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3rd Annual Tiger Trot 5K Run/Walk Benefitting True North 9:00 A.M., Sunday April 17, 2011 at Memorial Stadium $25 per person or pledge a dollar amount per mile* (Donations also Accepted) A portion of the proceeds will benefit True North in Columbia, Mo. T-Shirts and Prizes for participants. Please contact Shaunna Daugherty @ daughertys@missouri.edu with any questions and for registration details and visit WeAreMizzouSoccer.com for further detail.

Six Tigers Earn Academic Awards

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Six Missouri Gymnasts have been honored by the Big 12 conference for their academic achievement over the past year. Five Tigers have been named to the 2011 Academic All-Big 12 first team and one to the second team. Juniors Mary Burke and Allie Heizelman earned first team honors along with sophomore teammates Sandra Ostad, Lauren Swankoski and Tori Howard. Senior Alex Gold was named to the All-Big 12 second team as well.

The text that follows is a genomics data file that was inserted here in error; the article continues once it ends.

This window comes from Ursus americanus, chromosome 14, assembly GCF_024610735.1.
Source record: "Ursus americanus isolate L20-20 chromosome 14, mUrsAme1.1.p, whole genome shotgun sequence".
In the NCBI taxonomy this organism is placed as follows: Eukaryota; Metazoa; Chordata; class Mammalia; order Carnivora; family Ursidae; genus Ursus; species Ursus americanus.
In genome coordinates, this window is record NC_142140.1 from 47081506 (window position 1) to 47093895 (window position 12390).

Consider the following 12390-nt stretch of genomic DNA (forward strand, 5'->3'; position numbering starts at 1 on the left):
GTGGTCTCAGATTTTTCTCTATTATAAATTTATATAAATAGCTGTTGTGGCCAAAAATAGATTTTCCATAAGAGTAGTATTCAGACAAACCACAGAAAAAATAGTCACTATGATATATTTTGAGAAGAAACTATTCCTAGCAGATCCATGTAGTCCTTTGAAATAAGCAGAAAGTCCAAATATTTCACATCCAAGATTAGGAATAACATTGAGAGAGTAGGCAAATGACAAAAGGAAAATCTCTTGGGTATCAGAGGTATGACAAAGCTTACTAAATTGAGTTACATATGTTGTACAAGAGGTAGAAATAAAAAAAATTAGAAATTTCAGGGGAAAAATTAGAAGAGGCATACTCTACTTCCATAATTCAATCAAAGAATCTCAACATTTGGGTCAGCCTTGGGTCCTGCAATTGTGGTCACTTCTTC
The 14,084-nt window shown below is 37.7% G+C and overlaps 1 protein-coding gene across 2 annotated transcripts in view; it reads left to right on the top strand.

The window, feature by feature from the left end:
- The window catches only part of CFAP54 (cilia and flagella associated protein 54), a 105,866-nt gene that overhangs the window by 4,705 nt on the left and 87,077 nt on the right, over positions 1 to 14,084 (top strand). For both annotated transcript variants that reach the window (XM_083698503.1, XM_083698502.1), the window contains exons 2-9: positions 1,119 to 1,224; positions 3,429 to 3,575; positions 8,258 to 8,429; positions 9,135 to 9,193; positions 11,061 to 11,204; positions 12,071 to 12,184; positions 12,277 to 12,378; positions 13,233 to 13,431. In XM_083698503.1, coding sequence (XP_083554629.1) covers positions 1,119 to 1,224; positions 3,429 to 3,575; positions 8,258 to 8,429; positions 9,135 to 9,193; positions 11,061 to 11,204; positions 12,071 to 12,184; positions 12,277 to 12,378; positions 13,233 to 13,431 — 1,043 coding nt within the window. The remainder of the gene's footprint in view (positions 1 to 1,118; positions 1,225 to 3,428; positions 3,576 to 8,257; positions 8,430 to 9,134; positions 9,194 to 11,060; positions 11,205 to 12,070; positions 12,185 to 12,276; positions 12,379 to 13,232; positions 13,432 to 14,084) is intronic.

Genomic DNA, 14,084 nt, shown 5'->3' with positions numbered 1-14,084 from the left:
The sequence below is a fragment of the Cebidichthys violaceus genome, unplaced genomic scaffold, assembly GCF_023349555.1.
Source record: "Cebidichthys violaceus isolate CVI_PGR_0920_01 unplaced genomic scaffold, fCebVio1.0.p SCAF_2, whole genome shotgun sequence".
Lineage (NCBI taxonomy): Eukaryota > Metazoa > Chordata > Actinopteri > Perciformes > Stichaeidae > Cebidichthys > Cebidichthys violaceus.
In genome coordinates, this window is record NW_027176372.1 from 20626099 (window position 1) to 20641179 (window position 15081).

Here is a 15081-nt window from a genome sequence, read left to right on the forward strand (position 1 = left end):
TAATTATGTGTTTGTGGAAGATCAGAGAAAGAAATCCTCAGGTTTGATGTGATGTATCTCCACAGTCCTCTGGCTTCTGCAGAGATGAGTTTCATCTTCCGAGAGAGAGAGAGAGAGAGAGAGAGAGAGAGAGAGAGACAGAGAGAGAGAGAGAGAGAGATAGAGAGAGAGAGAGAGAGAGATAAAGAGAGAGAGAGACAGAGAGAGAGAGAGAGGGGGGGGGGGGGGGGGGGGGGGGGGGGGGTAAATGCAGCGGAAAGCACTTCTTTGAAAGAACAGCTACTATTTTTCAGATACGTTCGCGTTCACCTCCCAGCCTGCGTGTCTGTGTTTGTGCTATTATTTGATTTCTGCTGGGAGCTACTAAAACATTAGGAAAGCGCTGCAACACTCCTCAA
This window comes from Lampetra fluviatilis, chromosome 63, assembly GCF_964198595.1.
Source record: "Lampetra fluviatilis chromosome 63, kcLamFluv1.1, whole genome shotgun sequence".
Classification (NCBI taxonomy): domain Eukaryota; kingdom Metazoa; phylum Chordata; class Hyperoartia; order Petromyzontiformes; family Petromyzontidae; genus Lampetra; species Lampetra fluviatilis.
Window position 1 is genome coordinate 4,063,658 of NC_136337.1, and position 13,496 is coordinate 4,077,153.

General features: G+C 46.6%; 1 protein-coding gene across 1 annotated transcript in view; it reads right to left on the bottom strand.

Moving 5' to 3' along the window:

Bouchard Takes Bronze Twice at World Trials

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Dominique Bouchard posts lifetime best finish in first event of the competition, and qualifies for World Games in the 200 back. Bouchard qualified for the World University Games with her bronze medal finish in the 200 back Saturday. She finished the event in 2:10.30, just ahead of fellow Missouri swimmer Lauren Lavigna, who finished fourth in 2:10.80. Bouchard will represent Canada at the Games held in August. Lavigna also led off a relay with her club team, earning a gold medal and setting a new Canadian record.

Sophomore Jace Long claims second victory of the spring season